ByBenjamin Marlatt, writer at

Mason Danvers (Dean Cain) is a hard-nosed detective with a loving wife and a baby on the way. Though he finally has caught his criminal arch-nemesis Victor Abbott (Paul “The Big Show” Wight), a key witness failing to testify leads to Abbott being released. Once released, he gets revenge on Det. Danvers by murdering his pregnant wife.

Determined to get payback on Abbott, Danvers plans on deliberately getting arrested by killing Abbot’s brother Griffin (Aleks Paunovic). When finally locked away inside the slammer, he’ll do whatever it takes to bring down the man that murdered his beloved wife.

Vendetta is the next offering from WWE Studios – the production company behind See No Evil, The Marine, The Condemned, 12 Rounds, and, as indescribably shocking as it sounds, three Marine sequels.

If there was ever a film that absolutely deserved a franchise…

There’s nothing to expect with these kinds of films. It’s WWE, so expect the same adrenaline-pumping machismo that we’ve gotten in the rest of their films. To be fair, you get exactly what the their film trailers promise, but save a few exceptions (The Rundown’s a fun action flick, and The Call was on its way to being a solid thriller before its dopey ending derailed it), the results are obviously poor.

So once again it’s bone-crunching, blood-splattering go time. Another lead hero experiences some form of personal tragedy, and plans on revenge – usually set to some Rage Against the Machine knockoff soundtrack. And if you ain’t rocking a rock-hard, flag at full mast, Vince McMahon saluting hard-on upon witnessing the glorious sight of shirtless, sweaty, vein-popping man on man assault action, then you can just keep on drinking your Cosmopolitans, pinky out obviously, at your Cyndi Lauper themed coming out party, you pussy!

No surprise, Vendetta is utter cheese, and the performances, for the most part, are at a level of cheese that can be best described as stinky Limburger. Intimidation here is achieved not by the presence of a genuine threat, but by just how loud the actors can shout their lines, grit their teeth or huff and puff like they’re experiencing one hell of an angry heart murmur while staring intently at their enemy hard enough to twist a steel beam into a pretzel with their mind.

Yet this actually isn’t that bad. By “that bad”, I should clarify that this isn’t a good film; it’s just not as bad as I was expecting a WWE film starring Dean Cain and The Big Show to be. Credit mainly goes to twin sibling filmmakers Jen and Sylvia Soska. Known for their visceral horror films (though imperfect, American Mary is bloody, twisted fun), the Soska sisters have an energetic filmmaking style that gives a few of the fight scenes a good deal of punch. The choreography isn’t elaborate; this isn’t Kung Fu Hustle we’re talking here, and the energy quickly dies down whenever the dopey plot centering on the criminal ring conspiracy – a needless attempt to make the story twistier than it really is – sneaks its way back into the film. But knowing WWE’s streak of boring, lifeless action films, the Soskas provide just enough life to the proceedings here to ever so slightly elevate this above a good majority of WWE’s crap-tastic, oftentimes unintentionally funny, offerings.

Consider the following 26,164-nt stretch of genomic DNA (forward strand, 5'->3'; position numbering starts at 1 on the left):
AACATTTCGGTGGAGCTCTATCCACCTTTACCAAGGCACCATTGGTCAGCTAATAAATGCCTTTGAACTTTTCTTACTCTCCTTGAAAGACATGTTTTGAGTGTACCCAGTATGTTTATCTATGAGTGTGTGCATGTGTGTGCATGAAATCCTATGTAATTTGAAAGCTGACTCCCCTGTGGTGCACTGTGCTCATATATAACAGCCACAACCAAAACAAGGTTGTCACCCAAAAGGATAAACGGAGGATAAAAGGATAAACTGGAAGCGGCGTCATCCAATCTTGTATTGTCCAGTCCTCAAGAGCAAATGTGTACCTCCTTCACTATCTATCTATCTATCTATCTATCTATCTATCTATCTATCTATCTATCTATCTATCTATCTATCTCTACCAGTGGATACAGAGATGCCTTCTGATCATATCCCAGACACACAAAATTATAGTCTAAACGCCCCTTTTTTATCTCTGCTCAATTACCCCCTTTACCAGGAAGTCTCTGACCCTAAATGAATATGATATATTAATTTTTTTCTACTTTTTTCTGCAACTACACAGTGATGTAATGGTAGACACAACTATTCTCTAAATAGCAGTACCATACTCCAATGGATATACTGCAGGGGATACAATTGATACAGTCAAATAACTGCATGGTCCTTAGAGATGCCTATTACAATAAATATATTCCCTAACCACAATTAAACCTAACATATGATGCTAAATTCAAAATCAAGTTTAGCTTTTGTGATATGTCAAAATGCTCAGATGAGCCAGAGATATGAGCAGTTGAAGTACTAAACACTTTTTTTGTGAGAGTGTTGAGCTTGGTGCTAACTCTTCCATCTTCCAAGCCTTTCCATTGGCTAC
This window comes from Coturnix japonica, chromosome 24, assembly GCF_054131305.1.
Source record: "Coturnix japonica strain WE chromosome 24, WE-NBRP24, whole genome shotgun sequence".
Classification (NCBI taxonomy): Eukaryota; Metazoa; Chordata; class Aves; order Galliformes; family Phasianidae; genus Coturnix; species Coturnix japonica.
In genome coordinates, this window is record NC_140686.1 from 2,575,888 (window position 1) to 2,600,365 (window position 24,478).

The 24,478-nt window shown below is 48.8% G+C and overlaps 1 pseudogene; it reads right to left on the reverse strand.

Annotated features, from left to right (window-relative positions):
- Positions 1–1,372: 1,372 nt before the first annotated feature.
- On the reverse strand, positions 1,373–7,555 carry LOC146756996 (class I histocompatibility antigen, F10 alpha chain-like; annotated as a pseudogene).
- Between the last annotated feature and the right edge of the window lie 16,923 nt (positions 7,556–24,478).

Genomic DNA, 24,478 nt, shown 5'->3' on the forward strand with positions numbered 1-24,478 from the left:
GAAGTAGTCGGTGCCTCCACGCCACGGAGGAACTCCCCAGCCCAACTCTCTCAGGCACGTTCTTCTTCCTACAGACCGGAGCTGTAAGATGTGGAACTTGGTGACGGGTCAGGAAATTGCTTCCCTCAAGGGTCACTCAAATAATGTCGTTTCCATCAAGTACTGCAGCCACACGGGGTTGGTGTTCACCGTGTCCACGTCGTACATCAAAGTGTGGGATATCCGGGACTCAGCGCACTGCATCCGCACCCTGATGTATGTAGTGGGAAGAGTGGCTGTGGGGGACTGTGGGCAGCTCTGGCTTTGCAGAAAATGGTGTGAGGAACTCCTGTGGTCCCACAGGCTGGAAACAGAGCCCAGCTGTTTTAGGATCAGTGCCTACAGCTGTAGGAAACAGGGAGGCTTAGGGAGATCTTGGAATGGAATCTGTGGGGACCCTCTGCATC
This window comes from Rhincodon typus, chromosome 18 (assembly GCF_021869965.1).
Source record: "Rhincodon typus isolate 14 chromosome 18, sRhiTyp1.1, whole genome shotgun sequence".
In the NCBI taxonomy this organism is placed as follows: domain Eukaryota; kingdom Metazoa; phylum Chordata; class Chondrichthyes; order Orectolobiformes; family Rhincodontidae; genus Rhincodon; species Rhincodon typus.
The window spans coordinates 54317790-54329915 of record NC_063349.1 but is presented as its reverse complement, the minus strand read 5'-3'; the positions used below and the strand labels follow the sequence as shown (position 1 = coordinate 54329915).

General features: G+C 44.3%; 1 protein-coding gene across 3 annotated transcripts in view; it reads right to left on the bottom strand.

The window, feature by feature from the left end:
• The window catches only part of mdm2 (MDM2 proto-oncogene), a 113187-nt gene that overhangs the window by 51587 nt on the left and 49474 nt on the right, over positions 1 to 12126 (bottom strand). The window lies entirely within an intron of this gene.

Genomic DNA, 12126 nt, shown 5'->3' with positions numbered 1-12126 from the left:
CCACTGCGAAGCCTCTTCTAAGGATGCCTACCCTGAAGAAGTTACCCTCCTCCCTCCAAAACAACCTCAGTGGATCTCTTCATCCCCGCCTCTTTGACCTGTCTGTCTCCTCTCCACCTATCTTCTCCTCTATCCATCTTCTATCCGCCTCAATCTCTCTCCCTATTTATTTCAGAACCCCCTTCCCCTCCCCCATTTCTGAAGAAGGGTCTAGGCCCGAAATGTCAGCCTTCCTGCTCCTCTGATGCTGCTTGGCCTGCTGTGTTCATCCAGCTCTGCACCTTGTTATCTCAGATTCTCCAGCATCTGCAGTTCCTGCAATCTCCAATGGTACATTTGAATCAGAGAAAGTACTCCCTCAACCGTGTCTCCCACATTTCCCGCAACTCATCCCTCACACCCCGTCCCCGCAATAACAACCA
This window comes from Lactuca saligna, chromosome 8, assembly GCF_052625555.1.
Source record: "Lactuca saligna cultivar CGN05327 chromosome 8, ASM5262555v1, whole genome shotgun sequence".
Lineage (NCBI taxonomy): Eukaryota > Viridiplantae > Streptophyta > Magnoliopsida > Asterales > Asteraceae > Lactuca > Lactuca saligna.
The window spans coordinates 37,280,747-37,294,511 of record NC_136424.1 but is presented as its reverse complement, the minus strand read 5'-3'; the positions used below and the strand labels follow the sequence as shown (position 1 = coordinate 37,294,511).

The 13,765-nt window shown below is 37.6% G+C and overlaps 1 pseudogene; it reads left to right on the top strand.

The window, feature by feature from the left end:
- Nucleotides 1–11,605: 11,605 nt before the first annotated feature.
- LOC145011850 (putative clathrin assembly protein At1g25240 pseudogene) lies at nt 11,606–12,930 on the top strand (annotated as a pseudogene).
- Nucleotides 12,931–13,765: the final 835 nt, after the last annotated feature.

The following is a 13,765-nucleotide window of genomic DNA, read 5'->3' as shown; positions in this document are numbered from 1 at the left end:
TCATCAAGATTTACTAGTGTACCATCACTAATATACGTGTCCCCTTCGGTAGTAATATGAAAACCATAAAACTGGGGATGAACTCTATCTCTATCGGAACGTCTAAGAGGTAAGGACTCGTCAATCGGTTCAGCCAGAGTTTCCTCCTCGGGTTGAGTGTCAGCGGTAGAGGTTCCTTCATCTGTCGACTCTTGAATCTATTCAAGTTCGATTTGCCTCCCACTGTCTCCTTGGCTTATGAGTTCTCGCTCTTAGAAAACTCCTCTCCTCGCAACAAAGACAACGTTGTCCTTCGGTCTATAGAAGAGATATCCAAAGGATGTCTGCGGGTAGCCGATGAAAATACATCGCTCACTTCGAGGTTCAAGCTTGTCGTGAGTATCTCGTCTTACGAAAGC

Not saying much, but whatever.

Also, Dean Cain is surprisingly decent as the lead protagonist. Granted, it’s shouldn’t be that hard to look good opposite The Big Show – yet another WWE acting casualty that proves Dwayne Johnson truly has to be lightning caught in a bottle – but as I said, the script is utter cheese, and not the “in on the joke” sorta way. It’s hard to imagine even the greatest method actors to ever grace the screen being able to keep a straight face throughout this, so I gotta give him his due for putting in an earnest effort that’s fairly believable, a task that’s not so easy to achieve.

But what ultimately drags the film down are the villains. The film’s plot is a good ole helping of a whole lotta nothing, which gives Big Show and his gang a bit of liberty to ham it up, yet they’re all flat (give Big Show his props for making even the worst of the extras look like Oscar royalty).

Simply shouting, staring angrily and making everything into a dick measuring contest all the time doesn’t always equate over-the-top fun.

The one who does ham it up is the one you’d expect to bring just a little bit of subtlety and that’s Michael Eklund (sporting something close to Gary Oldman’s hairdo from The Fifth Element) as the obligatory evil warden. Eklund’s hammy turn can best be described as Benedict Cumberbatch if he got liquored up and did a scene-by-scene reenactment of Daniel Plainview from There Will Be Blood. It’d be forgivable and even expected if Justin Shady’s script didn’t contain a half-hearted mystery of who the real ringleader of Abbott’s crime ring actually is, which isn’t much of a mystery since Eklund makes no effort at all to conceal his character’s true weaselly colors. So what’s the point then?

Vendetta isn’t as bad as you’d think it’d be, and I guess congrats to the film should be in order for having me roll my eyes much less than the usual WWE flick has been guilty of doing; my eyes appreciate the break. Yet despite the Soska sisters’ efforts to liven things up with some energetic fight scenes, and a solid enough performance from Dean Cain, it’s still a mostly forgettable film that lacks the consistent energy needed to make this an effective B-movie.

I give Vendetta a C- (★★).

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